Eight match for military medicine residency

students at commissioned officer training

Eight members of the Class of 2020 matched into military residency programs where they will complete their medical training while serving their country.

Campbell Medicine is proud to have a strong military medicine legacy.  The Class of 2020 boasts eight soon to be Doctor of Osteopathic Medicine graduates who will continue their medical training through the United States Military’s Health Professions Scholarship Program (HPSP) bringing the school’s participant total to thirty-seven.

“Our inaugural class had ten HPSP graduates and two Tillman Scholars,” said interim dean Jim Powers.  “We continue to average ten HPSP scholars per class, and we are so thankful and honored for their service to our country and their commitment to caring for the women and men of our armed forces,their families, and our veterans across the globe.”

The eight members of the Class of 2020 will join Campbell Medicine alumni training and providing medical care from Tripler Army Medicine Center in Hawaii to flight surgeons stationed with aircraft carriers in Virginia Beach in specialties ranging from dermatology to psychiatry.

Zachary Brooks matched into psychiatry and will join nine other Campbell Medicine alumni at Walter Reed National Military Medical Center in July.

“Having grown up in an environment where I saw the dramatic difference that quality mental health care can make, I not only know what patients and their families are going through, but I also believe in their ability to recover,” said Brooks.  “My background, volunteer experiences, research, and prior employment have all guided my interest in Psychiatry – I want to both improve access to quality mental healthcare and decrease the stigma for those seeking help. There is no group of people more deserving of high-quality health care than the men and women in our military. Being able to provide excellent care for those who protect us is the noblest calling I can imagine.”

“I want to extend my congratulations to the members of the Class of 2020 who matched with the military,” said Jacob Gilbertson, president of Campbell’s Student Association of Military Osteopathic Physicians and Surgeons (SAMOPS).  “They have voluntarily taken the responsibility to support our sailors, soldiers, airmen and marines who sacrifice everything so that the citizens of this great nation can pursue their dreams. It is important that we have students who wish to be military physicians, so that the forces defending our freedom have skillful and reliable care to continue to respond to their duties in a timely fashion. Given the conditions many of our fighting forces operate in, our military needs exceptional medical attention, and that is what my fellow Camels will surely provide.”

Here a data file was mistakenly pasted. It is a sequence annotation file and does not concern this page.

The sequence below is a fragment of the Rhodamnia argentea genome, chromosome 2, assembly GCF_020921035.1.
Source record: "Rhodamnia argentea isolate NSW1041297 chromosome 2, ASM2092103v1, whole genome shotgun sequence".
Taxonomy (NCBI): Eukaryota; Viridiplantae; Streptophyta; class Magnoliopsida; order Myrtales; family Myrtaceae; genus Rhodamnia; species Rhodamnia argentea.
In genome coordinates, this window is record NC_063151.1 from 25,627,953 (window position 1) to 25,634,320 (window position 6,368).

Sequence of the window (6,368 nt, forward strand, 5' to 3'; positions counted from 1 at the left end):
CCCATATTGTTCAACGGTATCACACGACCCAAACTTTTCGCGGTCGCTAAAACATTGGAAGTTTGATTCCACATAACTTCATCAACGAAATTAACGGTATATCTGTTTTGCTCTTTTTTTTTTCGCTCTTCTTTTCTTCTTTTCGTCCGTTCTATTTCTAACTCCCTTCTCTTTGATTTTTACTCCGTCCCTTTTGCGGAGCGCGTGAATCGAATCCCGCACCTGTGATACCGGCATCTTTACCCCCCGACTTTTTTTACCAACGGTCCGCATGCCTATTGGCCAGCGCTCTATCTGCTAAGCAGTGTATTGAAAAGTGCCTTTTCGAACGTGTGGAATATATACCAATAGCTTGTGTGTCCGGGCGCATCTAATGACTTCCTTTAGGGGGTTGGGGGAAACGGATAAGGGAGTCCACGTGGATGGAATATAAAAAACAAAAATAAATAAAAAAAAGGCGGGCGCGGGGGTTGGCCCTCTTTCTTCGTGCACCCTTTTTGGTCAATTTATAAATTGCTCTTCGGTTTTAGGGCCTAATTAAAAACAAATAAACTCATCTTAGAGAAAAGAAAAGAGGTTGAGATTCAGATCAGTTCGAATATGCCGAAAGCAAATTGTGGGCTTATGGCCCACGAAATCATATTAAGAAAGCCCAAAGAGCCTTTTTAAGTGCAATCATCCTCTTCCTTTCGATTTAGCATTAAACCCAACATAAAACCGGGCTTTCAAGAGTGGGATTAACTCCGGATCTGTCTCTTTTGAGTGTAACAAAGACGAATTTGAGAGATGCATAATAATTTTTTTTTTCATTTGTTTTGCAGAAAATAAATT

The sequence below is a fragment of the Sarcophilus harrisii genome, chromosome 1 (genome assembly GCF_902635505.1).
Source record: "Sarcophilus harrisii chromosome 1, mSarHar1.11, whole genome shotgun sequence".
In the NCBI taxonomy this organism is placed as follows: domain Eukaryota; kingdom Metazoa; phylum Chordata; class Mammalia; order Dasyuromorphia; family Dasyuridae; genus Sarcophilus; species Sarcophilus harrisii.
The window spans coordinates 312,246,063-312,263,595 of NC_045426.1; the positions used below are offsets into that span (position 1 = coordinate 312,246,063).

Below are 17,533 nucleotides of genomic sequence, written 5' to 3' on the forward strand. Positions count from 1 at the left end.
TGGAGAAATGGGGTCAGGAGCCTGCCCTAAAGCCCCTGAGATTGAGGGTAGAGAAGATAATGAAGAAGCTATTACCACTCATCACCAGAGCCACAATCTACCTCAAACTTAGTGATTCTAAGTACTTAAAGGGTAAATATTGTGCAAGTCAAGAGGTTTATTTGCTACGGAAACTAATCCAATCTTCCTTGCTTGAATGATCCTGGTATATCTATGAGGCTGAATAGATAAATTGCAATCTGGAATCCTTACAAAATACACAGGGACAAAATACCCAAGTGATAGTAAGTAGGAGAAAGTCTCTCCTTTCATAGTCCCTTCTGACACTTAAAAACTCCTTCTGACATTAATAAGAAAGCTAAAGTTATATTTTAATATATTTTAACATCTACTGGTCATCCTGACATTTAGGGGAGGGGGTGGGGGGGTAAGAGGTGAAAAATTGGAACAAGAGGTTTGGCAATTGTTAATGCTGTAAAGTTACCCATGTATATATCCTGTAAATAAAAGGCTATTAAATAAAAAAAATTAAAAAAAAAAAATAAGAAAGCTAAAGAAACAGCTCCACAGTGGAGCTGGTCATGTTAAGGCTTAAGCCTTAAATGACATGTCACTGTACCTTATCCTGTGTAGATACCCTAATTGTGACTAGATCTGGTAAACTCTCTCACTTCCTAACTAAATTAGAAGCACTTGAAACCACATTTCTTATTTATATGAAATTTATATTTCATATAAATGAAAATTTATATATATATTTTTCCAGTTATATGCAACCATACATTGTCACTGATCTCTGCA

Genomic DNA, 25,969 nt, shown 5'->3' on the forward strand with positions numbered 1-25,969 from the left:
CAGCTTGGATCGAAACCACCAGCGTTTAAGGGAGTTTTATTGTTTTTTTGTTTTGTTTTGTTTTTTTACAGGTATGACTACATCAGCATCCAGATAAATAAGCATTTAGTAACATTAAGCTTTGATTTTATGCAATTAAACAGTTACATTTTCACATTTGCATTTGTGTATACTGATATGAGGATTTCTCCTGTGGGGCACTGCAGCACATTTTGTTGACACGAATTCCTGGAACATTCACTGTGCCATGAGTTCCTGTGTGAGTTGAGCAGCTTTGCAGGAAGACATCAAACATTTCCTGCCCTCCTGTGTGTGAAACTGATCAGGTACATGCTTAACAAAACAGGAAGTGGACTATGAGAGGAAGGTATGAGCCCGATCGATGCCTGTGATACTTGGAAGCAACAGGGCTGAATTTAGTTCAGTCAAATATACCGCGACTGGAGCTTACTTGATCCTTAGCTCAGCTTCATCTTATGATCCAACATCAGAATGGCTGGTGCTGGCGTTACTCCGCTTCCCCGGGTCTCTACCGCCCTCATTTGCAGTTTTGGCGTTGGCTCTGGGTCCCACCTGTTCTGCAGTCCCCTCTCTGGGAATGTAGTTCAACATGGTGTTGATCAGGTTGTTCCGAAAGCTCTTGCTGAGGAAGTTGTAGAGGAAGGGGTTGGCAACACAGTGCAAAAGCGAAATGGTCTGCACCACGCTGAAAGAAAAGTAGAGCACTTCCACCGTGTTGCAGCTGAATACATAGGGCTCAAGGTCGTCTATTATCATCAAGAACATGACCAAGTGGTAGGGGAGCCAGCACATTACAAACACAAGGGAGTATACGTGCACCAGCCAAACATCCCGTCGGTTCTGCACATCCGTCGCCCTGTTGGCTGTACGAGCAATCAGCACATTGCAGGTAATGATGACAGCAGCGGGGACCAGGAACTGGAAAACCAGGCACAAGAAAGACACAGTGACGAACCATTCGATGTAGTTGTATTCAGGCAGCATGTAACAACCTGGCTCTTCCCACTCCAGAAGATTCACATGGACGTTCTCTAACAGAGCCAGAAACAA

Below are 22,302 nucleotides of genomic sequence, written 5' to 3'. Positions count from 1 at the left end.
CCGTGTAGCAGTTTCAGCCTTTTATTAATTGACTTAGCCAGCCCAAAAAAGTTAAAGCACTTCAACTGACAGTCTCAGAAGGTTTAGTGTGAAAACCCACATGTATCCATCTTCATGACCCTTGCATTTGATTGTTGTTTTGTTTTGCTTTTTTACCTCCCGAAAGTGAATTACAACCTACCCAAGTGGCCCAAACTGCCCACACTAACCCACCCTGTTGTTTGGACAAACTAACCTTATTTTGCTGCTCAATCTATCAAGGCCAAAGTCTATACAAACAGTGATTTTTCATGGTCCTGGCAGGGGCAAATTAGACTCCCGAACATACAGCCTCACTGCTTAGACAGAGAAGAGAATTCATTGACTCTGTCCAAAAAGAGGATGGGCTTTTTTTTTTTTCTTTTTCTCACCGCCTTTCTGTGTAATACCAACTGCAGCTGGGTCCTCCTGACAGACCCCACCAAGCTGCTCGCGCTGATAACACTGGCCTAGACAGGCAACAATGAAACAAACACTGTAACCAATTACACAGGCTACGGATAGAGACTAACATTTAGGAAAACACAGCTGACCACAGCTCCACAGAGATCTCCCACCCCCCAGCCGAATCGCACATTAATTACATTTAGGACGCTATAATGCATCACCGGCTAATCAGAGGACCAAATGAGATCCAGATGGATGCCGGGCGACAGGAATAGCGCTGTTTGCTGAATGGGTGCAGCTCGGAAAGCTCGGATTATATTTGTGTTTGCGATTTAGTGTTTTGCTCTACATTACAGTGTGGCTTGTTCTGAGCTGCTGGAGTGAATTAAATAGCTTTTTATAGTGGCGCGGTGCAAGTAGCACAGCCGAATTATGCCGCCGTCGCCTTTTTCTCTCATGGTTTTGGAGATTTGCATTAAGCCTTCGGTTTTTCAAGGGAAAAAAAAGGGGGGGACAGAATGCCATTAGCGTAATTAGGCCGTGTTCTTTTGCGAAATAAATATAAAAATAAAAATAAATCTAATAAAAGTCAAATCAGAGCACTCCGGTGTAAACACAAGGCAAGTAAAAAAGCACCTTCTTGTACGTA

“SAMOPS serves as a body to aid every HPSP member at CUSOM in the process of becoming a military physician,” continued Gilbertson.  “We lean on each other and discuss topics that only another student in the military would understand. I am very proud of the 8 who have matched from Campbell this year, and I appreciate their commitment to excellence and the sacrifices they themselves will make in their careers. One team one fight.”

The military match participants will report to their respective military medical centers in July to continue their training upon graduating from Campbell University in May.

Top photo: Robert Nallenweg and Kaiser Lahm with classmate Miles Campbell at Commissioned Officer Training in 2017

Class of 2020 United States Military Health Professions Scholars

Health Professions Scholars with helicopter
2LT Teea Bunker and Zach Brooks at Basic Officer Leader Course

Teea Bunker, 2LT, U.S. Army
Internal Medicine
Walter Reed National Military Medical Center, Bethesda, MD

Zachary D. Brooks, 2LT, U.S. Army
Walter Reed National Military Medical Center, Bethesda, MD

R. Dillon Hill, 2d Lt, U.S. Air Force
Family Medicine
Travis Air Force Base, California/University of California
“I am so grateful for the opportunities and advantages that have been afforded to me because I am an American. I consider it one of the greatest honors of my life that I now get to further my medical career in service to my country and fellow countrymen.”

Robert Nallenweg, 2d Lt, U.S. Air Force
Family Medicine
National Capital Consortium, Fort Belvoir, VA
“I am proud to have the opportunity to care for our nation’s military members, both active and retired, and their families. My grandfather served in the Navy, my father served in the Army, and now I am excited to begin my career in the Air Force.”

Kaiser Lahm, 2d Lt U.S. Air Force
Transitional Year Internal Medicine
San Antonio, TX.
“I have always been a big supporter of our armed forces – I volunteered at different organizations such as the USO, the American Red Cross, and the Civil Air Patrol.  When the opportunity to provide care, support, and to be a part of the military arose, I immediately signed up for it.”

Kiefer Mespelt, Ensign, U.S. Navy
Internal Medicine
Navy Medical Center Portsmouth; Portsmouth, VA
“I chose to pursue military medicine to continue my family’s tradition of military service as well as for the unique training and opportunities provided through the military. I will have the privilege not only to serve our nations defenders, but also participate in humanitarian missions around the globe.”

Joshua B. Seidel, 2LT, U.S. Army
Emergency Medicine
Darnall Army Medical Center, Fort Hood, TX
“I am inspired by the sacrifices made by the armed service members and feel called to serve them as an emergency medicine physician.”

Benjamin Tan, 2LT, U.S. Army
Madigan Army Medical Center in Tacoma, WA